Primary outcome Composite outcome of: Death or maternal infectious morbidity (one or more of the following: antibiotic use for maternal febrile morbidity during postnatal hospital stay, antibiotic use for endometritis, wound infection or peritonitis); or further operative procedures; or blood transfusion.
Secondary outcomes Clinical • All components of the primary composite outcome as secondary outcomes • Pain • Interventions used for severe primary post-partum haemorrhage (PPH) • Stillbirth after trial entry • Apgar score < 3 at five minutes • Laceration of baby at time of caesarean section • Death of the baby by six weeks of age • Other severe maternal morbidity Health Service Utilisation • • Duration of operation (from incision to closure) Duration of hospital stay post-caesarean section Duration of stay in Intensive Care Unit post-caesarean section Number and duration of re-admissions to hospital within 6 weeks of the caesarean section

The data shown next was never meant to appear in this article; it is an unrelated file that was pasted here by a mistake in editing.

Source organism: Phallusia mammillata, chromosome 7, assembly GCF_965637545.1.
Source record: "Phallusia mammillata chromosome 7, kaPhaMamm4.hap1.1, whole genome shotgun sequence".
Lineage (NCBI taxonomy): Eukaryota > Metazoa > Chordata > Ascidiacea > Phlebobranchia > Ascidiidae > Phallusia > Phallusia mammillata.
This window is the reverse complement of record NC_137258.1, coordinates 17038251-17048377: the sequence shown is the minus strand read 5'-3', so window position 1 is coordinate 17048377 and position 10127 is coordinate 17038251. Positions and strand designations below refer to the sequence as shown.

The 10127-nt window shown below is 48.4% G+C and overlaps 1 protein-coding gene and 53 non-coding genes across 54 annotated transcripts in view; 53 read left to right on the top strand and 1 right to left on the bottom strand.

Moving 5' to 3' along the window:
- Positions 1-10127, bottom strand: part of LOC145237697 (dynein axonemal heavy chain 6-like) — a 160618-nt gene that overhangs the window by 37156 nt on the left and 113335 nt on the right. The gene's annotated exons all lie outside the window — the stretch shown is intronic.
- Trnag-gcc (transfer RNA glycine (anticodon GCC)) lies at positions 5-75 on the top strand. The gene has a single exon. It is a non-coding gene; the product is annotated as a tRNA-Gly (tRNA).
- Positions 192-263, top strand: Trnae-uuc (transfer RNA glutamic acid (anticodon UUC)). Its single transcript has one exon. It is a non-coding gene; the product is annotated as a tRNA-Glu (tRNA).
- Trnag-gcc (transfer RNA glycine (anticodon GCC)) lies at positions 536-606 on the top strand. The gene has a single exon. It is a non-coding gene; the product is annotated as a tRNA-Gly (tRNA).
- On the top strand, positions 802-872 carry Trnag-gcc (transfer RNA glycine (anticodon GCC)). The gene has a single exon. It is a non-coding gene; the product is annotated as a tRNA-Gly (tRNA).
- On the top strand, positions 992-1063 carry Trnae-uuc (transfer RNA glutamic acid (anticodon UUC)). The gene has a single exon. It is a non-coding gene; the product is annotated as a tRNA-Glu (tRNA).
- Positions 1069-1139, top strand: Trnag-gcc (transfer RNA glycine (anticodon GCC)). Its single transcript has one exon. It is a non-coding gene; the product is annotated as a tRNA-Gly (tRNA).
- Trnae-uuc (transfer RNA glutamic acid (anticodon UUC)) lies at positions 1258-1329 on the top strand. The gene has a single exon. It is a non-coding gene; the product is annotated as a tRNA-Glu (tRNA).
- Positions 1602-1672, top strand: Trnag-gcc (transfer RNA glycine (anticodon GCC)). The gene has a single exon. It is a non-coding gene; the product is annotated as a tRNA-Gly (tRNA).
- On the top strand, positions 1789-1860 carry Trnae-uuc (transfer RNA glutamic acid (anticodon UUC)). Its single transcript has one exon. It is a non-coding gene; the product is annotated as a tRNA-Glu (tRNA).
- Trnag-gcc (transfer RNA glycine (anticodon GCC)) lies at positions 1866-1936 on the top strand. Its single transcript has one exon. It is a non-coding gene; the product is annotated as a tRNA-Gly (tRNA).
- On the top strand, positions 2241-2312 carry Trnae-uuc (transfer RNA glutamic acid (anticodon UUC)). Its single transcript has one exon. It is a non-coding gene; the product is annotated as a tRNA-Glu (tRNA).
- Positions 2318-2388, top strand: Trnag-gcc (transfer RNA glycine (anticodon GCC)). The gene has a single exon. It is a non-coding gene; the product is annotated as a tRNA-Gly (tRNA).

Eligibility criteria Women ARE eligible for trial entry if: • they are undergoing delivery by lower segment caesarean section through a transverse abdominal incision, irrespective of fever in labour, gestational age or whether they have a multiple pregnancy.
Exclusion criteria Women are NOT eligible if: • there is a clear indication for a particular surgical technique or material to be used that prevents any of the allocated interventions being used, e. g. for a woman with a previous vertical abdominal incision it maybe considered inappropriate to do a transverse abdominal incision for this caesarean section. However, if a transverse incision is going to be performed the woman is eligible.